LA PARADA: EXPLAINING IXIL DAY LABORERS IN VIRGINIA . ILLEGALITY, LOSS, HOPE AND COMMUNITY
Degree awarded: Ph.D. Anthropology. American University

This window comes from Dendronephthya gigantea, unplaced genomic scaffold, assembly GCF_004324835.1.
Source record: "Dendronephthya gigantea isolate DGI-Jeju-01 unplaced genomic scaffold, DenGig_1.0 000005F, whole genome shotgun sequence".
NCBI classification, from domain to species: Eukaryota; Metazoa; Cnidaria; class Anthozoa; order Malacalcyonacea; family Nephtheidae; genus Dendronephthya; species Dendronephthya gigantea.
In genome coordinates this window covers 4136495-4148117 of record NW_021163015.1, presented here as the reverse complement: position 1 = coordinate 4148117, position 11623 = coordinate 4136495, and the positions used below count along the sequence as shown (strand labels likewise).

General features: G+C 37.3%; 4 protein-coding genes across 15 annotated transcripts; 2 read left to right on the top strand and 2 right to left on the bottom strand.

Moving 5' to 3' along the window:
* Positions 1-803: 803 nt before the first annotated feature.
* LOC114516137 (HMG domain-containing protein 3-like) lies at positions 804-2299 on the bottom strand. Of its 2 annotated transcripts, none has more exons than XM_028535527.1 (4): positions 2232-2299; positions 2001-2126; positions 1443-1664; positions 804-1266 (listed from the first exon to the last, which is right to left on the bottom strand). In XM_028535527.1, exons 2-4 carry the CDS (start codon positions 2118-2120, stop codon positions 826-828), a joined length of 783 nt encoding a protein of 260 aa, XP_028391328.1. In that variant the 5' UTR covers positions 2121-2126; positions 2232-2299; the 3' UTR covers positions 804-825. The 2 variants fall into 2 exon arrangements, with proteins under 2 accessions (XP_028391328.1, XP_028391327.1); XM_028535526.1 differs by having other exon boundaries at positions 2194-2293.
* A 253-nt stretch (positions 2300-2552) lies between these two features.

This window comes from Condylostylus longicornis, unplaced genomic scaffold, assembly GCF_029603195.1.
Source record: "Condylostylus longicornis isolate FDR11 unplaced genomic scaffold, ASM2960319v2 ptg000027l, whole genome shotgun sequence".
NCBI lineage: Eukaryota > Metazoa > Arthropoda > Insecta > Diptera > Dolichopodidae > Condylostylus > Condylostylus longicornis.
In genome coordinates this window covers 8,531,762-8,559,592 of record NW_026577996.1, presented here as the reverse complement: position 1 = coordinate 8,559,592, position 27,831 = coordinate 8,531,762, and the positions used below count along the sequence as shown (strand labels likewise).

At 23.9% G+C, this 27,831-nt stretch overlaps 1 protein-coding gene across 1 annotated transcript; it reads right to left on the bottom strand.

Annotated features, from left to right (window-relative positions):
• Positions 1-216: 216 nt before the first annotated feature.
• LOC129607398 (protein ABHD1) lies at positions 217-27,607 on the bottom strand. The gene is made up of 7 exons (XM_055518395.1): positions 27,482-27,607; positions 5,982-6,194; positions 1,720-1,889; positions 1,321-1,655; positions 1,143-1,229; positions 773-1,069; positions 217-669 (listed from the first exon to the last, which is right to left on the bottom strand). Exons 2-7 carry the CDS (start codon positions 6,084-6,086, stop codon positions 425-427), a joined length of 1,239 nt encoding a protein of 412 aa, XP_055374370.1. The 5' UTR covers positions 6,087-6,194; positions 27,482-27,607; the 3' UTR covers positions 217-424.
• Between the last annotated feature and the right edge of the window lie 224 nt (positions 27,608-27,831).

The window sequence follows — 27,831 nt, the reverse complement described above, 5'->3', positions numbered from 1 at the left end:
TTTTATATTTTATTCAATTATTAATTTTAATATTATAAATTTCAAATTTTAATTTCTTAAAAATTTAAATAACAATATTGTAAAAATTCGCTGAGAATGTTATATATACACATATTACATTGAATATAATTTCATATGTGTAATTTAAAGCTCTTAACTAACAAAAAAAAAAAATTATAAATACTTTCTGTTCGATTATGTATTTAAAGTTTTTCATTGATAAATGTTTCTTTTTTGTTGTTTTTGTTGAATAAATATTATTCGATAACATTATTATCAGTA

ABSTRACTThis ethnographic study looks at the lived experiences of Guatemalan indigenous day laborers meeting at La Parada, an informal corner in Virginia. Seen as transient, de-spatialized workers, it is easy to forget that they are human beings participating in our communities. In an increasingly anti-immigrant environment, this study explores the social, cultural, and economic links they develop with the communities they interact simultaneously: their own Ixil-speaking day labor community; the transnational community they left behind in the highlands of Guatemala; the Spanish-speaking community in Virginia and the wider English-speaking community. A focal point of this dissertation is the power and violence of illegality on their lived experiences. Illegality not only marginalizes these day laborers, it significantly affects their social life. Unable to imagine a future in the United States, predominantly as a consequence of their real or presumed illegality, the increased levels of violence in the communities they left behind in the highlands of Guatemala, make a return unthinkable for the majority. These workers are stuck in the presence. I see their migration as an act of agency, an expression of hope in the context of violence, discrimination and poverty in their homeland. Migration however also entails loss and suffering. Despite the very difficult conditions and the social and economic violence they experience, day laborers find ways to resist their position in the neoliberal economic system.
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